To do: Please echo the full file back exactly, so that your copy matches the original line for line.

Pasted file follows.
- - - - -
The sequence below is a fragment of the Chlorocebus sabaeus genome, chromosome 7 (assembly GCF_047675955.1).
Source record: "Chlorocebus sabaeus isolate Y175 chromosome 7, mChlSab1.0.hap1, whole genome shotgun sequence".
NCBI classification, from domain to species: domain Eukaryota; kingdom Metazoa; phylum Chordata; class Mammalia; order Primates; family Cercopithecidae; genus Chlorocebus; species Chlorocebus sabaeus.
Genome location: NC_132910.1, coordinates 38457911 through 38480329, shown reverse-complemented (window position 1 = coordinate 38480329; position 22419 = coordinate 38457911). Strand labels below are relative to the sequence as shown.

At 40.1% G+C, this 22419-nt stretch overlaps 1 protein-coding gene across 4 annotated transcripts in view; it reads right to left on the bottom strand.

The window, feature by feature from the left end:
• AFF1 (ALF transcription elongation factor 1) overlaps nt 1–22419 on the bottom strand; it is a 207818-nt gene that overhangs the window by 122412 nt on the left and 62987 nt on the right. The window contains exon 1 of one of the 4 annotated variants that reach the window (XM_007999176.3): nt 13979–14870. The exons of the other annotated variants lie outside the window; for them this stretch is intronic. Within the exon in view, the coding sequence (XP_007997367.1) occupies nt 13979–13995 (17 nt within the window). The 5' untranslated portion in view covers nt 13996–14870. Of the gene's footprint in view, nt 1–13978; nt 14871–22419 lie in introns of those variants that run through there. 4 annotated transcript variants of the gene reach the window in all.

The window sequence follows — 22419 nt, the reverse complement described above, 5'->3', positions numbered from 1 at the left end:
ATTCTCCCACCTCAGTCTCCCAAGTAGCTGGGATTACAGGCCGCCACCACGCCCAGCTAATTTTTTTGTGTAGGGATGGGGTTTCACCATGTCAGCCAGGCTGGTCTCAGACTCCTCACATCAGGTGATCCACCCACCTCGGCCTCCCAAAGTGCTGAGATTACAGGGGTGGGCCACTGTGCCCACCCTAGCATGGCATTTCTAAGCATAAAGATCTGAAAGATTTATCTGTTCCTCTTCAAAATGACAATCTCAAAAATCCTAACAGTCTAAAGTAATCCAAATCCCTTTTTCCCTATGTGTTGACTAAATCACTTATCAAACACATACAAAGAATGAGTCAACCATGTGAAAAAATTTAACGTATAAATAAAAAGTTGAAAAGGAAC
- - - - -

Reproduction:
The sequence below is a fragment of the Chlorocebus sabaeus genome, chromosome 7 (assembly GCF_047675955.1).
Source record: "Chlorocebus sabaeus isolate Y175 chromosome 7, mChlSab1.0.hap1, whole genome shotgun sequence".
NCBI classification, from domain to species: domain Eukaryota; kingdom Metazoa; phylum Chordata; class Mammalia; order Primates; family Cercopithecidae; genus Chlorocebus; species Chlorocebus sabaeus.
Genome location: NC_132910.1, coordinates 38457911 through 38480329, shown reverse-complemented (window position 1 = coordinate 38480329; position 22419 = coordinate 38457911). Strand labels below are relative to the sequence as shown.

At 40.1% G+C, this 22419-nt stretch overlaps 1 protein-coding gene across 4 annotated transcripts in view; it reads right to left on the bottom strand.

The window, feature by feature from the left end:
• AFF1 (ALF transcription elongation factor 1) overlaps nt 1–22419 on the bottom strand; it is a 207818-nt gene that overhangs the window by 122412 nt on the left and 62987 nt on the right. The window contains exon 1 of one of the 4 annotated variants that reach the window (XM_007999176.3): nt 13979–14870. The exons of the other annotated variants lie outside the window; for them this stretch is intronic. Within the exon in view, the coding sequence (XP_007997367.1) occupies nt 13979–13995 (17 nt within the window). The 5' untranslated portion in view covers nt 13996–14870. Of the gene's footprint in view, nt 1–13978; nt 14871–22419 lie in introns of those variants that run through there. 4 annotated transcript variants of the gene reach the window in all.

The window sequence follows — 22419 nt, the reverse complement described above, 5'->3', positions numbered from 1 at the left end:
ATTCTCCCACCTCAGTCTCCCAAGTAGCTGGGATTACAGGCCGCCACCACGCCCAGCTAATTTTTTTGTGTAGGGATGGGGTTTCACCATGTCAGCCAGGCTGGTCTCAGACTCCTCACATCAGGTGATCCACCCACCTCGGCCTCCCAAAGTGCTGAGATTACAGGGGTGGGCCACTGTGCCCACCCTAGCATGGCATTTCTAAGCATAAAGATCTGAAAGATTTATCTGTTCCTCTTCAAAATGACAATCTCAAAAATCCTAACAGTCTAAAGTAATCCAAATCCCTTTTTCCCTATGTGTTGACTAAATCACTTATCAAACACATACAAAGAATGAGTCAACCATGTGAAAAAATTTAACGTATAAATAAAAAGTTGAAAAGGAAC